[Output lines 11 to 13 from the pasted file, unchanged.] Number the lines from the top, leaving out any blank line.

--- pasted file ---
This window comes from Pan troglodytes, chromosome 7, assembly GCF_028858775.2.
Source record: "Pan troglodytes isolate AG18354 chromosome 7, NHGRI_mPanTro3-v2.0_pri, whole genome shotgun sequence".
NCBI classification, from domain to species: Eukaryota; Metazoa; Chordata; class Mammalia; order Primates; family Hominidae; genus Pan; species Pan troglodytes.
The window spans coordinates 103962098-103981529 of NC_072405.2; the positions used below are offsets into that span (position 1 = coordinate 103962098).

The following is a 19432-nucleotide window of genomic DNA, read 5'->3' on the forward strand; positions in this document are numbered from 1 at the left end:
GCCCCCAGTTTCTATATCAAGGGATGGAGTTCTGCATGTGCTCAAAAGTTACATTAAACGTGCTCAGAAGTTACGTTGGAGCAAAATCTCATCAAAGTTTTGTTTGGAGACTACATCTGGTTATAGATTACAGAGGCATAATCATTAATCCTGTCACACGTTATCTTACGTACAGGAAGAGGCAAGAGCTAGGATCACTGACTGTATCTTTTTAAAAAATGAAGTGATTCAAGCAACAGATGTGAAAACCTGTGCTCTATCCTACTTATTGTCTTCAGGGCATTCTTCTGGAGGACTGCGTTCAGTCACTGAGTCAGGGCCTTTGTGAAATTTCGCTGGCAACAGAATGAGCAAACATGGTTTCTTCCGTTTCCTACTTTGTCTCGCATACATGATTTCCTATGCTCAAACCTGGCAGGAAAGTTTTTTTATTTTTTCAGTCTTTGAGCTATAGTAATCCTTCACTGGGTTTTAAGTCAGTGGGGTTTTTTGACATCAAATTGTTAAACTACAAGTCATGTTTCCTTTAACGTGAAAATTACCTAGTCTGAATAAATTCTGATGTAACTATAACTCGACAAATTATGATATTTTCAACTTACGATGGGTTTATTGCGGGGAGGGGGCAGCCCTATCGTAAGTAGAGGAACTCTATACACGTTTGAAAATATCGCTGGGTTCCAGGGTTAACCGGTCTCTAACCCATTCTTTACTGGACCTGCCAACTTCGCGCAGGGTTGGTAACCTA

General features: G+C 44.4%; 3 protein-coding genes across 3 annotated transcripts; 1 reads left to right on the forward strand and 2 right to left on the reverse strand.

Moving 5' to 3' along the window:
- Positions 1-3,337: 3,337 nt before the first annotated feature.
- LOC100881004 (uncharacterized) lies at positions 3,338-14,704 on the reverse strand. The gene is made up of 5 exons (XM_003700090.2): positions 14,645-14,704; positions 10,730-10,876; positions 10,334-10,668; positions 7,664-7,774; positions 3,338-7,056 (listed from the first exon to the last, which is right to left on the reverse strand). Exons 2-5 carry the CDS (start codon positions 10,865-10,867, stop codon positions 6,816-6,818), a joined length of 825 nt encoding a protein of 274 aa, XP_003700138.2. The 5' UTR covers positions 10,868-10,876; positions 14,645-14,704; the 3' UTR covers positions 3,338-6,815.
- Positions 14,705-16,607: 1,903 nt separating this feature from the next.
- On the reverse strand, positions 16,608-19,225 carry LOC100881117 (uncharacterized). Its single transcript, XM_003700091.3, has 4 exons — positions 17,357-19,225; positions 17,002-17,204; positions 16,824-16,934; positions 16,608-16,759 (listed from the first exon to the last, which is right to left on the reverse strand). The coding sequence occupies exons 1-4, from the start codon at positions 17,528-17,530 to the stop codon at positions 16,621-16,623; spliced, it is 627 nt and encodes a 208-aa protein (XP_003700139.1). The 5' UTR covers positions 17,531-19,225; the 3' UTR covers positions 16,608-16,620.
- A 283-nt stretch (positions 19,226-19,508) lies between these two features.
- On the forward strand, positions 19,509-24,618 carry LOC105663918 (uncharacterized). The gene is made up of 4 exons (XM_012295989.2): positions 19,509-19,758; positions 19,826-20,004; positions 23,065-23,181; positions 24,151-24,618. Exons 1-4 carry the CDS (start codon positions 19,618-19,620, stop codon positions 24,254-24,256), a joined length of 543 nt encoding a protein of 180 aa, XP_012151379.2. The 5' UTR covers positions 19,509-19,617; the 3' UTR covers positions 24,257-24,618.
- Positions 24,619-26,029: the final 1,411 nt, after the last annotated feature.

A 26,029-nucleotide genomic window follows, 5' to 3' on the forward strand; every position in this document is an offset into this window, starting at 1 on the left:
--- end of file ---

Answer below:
- Positions 14,705-16,607: 1,903 nt separating this feature from the next.
- On the reverse strand, positions 16,608-19,225 carry LOC100881117 (uncharacterized). Its single transcript, XM_003700091.3, has 4 exons — positions 17,357-19,225; positions 17,002-17,204; positions 16,824-16,934; positions 16,608-16,759 (listed from the first exon to the last, which is right to left on the reverse strand). The coding sequence occupies exons 1-4, from the start codon at positions 17,528-17,530 to the stop codon at positions 16,621-16,623; spliced, it is 627 nt and encodes a 208-aa protein (XP_003700139.1). The 5' UTR covers positions 17,531-19,225; the 3' UTR covers positions 16,608-16,620.
- A 283-nt stretch (positions 19,226-19,508) lies between these two features.